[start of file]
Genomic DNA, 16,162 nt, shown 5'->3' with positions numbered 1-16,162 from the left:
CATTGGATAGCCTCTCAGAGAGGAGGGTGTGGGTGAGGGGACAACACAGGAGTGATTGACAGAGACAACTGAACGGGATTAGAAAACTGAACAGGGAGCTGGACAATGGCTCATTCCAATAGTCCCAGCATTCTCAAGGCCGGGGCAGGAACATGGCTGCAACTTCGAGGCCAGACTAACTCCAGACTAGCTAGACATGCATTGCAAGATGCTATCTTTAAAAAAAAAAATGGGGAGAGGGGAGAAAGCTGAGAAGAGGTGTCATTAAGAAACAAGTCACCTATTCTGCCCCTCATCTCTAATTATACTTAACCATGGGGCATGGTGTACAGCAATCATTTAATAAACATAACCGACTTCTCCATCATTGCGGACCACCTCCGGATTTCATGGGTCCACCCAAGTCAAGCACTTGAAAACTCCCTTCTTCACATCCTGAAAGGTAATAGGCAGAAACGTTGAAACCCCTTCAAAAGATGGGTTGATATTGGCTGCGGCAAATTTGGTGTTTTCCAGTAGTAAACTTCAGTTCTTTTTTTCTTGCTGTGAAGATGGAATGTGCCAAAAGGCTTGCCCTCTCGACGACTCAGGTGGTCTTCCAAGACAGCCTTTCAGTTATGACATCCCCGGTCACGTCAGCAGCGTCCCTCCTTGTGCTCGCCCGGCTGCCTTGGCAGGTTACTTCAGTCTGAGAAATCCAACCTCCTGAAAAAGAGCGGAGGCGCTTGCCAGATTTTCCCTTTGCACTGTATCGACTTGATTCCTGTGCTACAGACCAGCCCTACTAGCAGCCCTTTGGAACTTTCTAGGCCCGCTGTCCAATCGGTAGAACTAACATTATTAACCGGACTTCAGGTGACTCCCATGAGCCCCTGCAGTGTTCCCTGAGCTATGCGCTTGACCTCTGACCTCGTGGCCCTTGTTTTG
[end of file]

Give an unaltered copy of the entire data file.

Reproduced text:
Genomic DNA, 16,162 nt, shown 5'->3' with positions numbered 1-16,162 from the left:
CATTGGATAGCCTCTCAGAGAGGAGGGTGTGGGTGAGGGGACAACACAGGAGTGATTGACAGAGACAACTGAACGGGATTAGAAAACTGAACAGGGAGCTGGACAATGGCTCATTCCAATAGTCCCAGCATTCTCAAGGCCGGGGCAGGAACATGGCTGCAACTTCGAGGCCAGACTAACTCCAGACTAGCTAGACATGCATTGCAAGATGCTATCTTTAAAAAAAAAAATGGGGAGAGGGGAGAAAGCTGAGAAGAGGTGTCATTAAGAAACAAGTCACCTATTCTGCCCCTCATCTCTAATTATACTTAACCATGGGGCATGGTGTACAGCAATCATTTAATAAACATAACCGACTTCTCCATCATTGCGGACCACCTCCGGATTTCATGGGTCCACCCAAGTCAAGCACTTGAAAACTCCCTTCTTCACATCCTGAAAGGTAATAGGCAGAAACGTTGAAACCCCTTCAAAAGATGGGTTGATATTGGCTGCGGCAAATTTGGTGTTTTCCAGTAGTAAACTTCAGTTCTTTTTTTCTTGCTGTGAAGATGGAATGTGCCAAAAGGCTTGCCCTCTCGACGACTCAGGTGGTCTTCCAAGACAGCCTTTCAGTTATGACATCCCCGGTCACGTCAGCAGCGTCCCTCCTTGTGCTCGCCCGGCTGCCTTGGCAGGTTACTTCAGTCTGAGAAATCCAACCTCCTGAAAAAGAGCGGAGGCGCTTGCCAGATTTTCCCTTTGCACTGTATCGACTTGATTCCTGTGCTACAGACCAGCCCTACTAGCAGCCCTTTGGAACTTTCTAGGCCCGCTGTCCAATCGGTAGAACTAACATTATTAACCGGACTTCAGGTGACTCCCATGAGCCCCTGCAGTGTTCCCTGAGCTATGCGCTTGACCTCTGACCTCGTGGCCCTTGTTTTG